Tip of the Month - February, 2018

Form of Rent Payment

Source: The New York Landlord’s Law Book
              By Attorney Mary Ann Hallenborg

You should specify in your lease or rental agreement how rent must be paid: by cash, check, money order or electronic transfer. 

For most landlords, rental checks are routine.  If a tenant does not have a checking account or has bounced too many checks, you may want to require a certified check or money order. 

You should never accept post-dated checks.  The most obvious reason is that the check may never be good. Your have absolutely no assurance that necessary funds will ever be deposited in the account, or be available when the time comes to cash the check.  Far better to tell the tenant that rent must be paid in full on time and to give the tenant a late notice if it isn't.

If a tenant pays rent by cash, money order or any form other than a personal check, state law requires you to give the tenant a written receipt. (RPL235-e(a). The rent receipt must contain: the date rent was paid/the amount of rent paid/the address of the tenant’s rental unit/the time period for which rent is paid/the signature and title of the person who accepted the rent.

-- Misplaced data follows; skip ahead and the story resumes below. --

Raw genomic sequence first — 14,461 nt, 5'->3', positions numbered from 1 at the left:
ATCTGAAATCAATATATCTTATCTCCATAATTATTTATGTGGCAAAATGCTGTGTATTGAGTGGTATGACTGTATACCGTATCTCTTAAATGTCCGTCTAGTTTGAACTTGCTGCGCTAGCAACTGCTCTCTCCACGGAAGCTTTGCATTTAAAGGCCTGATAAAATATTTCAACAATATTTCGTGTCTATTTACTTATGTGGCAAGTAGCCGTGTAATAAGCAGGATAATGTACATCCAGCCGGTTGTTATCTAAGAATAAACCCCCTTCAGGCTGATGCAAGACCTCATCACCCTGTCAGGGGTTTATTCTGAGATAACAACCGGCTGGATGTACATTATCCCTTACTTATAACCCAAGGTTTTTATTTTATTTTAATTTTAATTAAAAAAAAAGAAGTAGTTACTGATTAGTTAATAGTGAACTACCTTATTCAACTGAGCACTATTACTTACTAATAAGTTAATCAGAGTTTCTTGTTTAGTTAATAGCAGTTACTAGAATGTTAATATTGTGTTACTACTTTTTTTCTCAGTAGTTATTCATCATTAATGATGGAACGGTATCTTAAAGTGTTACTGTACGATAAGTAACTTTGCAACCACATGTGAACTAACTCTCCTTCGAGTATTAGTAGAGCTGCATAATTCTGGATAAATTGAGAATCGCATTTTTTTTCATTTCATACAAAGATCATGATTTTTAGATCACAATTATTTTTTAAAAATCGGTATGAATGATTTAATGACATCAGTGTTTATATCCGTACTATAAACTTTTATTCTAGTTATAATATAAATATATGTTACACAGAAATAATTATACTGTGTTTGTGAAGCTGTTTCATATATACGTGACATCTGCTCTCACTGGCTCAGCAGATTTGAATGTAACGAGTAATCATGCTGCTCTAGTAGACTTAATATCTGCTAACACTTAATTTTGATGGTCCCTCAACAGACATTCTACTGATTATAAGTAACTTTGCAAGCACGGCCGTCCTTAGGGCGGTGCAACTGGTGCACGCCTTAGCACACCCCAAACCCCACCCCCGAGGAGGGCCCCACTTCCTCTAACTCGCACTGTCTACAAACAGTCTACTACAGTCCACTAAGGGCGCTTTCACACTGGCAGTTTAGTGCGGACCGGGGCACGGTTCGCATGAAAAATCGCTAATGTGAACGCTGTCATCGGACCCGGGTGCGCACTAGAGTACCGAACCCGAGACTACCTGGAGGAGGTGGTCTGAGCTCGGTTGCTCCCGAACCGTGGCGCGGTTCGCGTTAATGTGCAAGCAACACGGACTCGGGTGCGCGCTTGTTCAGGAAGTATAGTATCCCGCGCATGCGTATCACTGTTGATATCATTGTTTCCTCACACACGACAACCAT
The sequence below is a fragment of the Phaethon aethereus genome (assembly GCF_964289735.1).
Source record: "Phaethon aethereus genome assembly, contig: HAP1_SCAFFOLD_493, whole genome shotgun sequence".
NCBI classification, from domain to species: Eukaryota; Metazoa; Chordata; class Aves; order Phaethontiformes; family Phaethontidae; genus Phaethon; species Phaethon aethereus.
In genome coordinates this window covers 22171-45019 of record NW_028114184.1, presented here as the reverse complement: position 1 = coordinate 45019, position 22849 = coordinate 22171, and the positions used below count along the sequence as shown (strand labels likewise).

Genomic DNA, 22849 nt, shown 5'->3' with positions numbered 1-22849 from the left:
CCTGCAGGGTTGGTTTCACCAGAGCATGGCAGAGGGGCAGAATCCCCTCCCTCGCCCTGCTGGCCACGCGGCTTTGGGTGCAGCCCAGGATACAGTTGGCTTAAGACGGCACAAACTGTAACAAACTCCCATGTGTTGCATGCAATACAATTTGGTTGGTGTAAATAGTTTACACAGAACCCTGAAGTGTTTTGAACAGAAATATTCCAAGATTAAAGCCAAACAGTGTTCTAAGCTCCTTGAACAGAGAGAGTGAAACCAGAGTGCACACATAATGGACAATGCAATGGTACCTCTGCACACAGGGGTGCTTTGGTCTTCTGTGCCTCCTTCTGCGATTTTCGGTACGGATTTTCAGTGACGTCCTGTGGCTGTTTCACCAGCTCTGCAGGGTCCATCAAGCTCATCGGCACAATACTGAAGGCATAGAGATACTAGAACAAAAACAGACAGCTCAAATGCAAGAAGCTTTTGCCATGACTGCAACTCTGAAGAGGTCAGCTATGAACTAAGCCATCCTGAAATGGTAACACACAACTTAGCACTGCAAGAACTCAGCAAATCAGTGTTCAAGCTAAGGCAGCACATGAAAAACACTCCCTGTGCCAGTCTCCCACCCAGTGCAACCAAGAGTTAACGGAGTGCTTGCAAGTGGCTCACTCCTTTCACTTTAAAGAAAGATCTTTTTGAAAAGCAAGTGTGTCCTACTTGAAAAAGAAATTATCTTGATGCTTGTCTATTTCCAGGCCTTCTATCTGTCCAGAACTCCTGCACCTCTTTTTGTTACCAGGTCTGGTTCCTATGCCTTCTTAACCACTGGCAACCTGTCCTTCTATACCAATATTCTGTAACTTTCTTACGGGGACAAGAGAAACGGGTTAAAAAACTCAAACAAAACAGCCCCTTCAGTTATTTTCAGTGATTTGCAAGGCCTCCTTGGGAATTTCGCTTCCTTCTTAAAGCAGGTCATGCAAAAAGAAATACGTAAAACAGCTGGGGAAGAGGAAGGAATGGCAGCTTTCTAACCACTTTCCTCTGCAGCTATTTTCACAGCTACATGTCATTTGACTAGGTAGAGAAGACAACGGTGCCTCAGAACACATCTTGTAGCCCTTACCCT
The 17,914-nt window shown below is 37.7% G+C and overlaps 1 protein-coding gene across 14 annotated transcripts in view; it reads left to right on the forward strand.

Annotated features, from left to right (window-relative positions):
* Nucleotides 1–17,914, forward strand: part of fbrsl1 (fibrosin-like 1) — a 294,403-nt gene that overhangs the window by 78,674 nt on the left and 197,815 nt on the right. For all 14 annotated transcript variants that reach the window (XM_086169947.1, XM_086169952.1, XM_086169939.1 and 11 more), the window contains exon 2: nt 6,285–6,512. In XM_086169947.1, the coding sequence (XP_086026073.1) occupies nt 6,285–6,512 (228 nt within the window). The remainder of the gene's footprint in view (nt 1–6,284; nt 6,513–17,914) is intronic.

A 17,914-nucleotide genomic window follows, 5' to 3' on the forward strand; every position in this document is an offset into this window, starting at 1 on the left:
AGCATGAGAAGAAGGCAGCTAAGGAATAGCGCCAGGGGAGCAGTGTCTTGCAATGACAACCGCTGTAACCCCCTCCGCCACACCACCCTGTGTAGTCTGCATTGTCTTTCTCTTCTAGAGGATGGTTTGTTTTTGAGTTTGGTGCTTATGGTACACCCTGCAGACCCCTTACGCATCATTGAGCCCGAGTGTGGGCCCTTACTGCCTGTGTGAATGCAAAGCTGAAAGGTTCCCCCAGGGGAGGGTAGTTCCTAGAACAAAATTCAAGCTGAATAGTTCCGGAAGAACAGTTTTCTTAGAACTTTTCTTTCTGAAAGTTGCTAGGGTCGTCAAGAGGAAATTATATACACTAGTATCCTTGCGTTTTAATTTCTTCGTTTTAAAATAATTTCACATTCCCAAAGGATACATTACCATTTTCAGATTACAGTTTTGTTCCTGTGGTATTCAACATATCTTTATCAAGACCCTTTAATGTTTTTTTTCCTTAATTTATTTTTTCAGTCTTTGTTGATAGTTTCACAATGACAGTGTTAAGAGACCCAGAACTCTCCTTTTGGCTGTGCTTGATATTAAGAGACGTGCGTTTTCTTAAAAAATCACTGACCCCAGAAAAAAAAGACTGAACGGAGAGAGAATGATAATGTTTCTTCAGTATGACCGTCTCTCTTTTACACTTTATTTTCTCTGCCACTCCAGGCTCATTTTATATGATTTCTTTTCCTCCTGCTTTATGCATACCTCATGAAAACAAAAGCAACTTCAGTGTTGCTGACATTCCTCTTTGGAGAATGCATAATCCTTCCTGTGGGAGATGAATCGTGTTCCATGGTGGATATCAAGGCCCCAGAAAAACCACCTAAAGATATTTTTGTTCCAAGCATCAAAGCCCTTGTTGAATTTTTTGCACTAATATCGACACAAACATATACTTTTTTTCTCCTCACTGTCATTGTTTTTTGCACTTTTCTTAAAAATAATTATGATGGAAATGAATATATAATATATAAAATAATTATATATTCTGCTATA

Be sure to keep copies of rent receipts in tenant files. These may be  important evidence if you and the tenant end up in court in a rent dispute. If you have been burned by bounced checks from a particular tenant, you may want to decree that from now on, you will accept nothing less than a certified check or money order. Be careful. It may be illegal to suddenly change your terms for payment of rent without proper notice to the tenant.

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This web page was updated on 01/31/2018.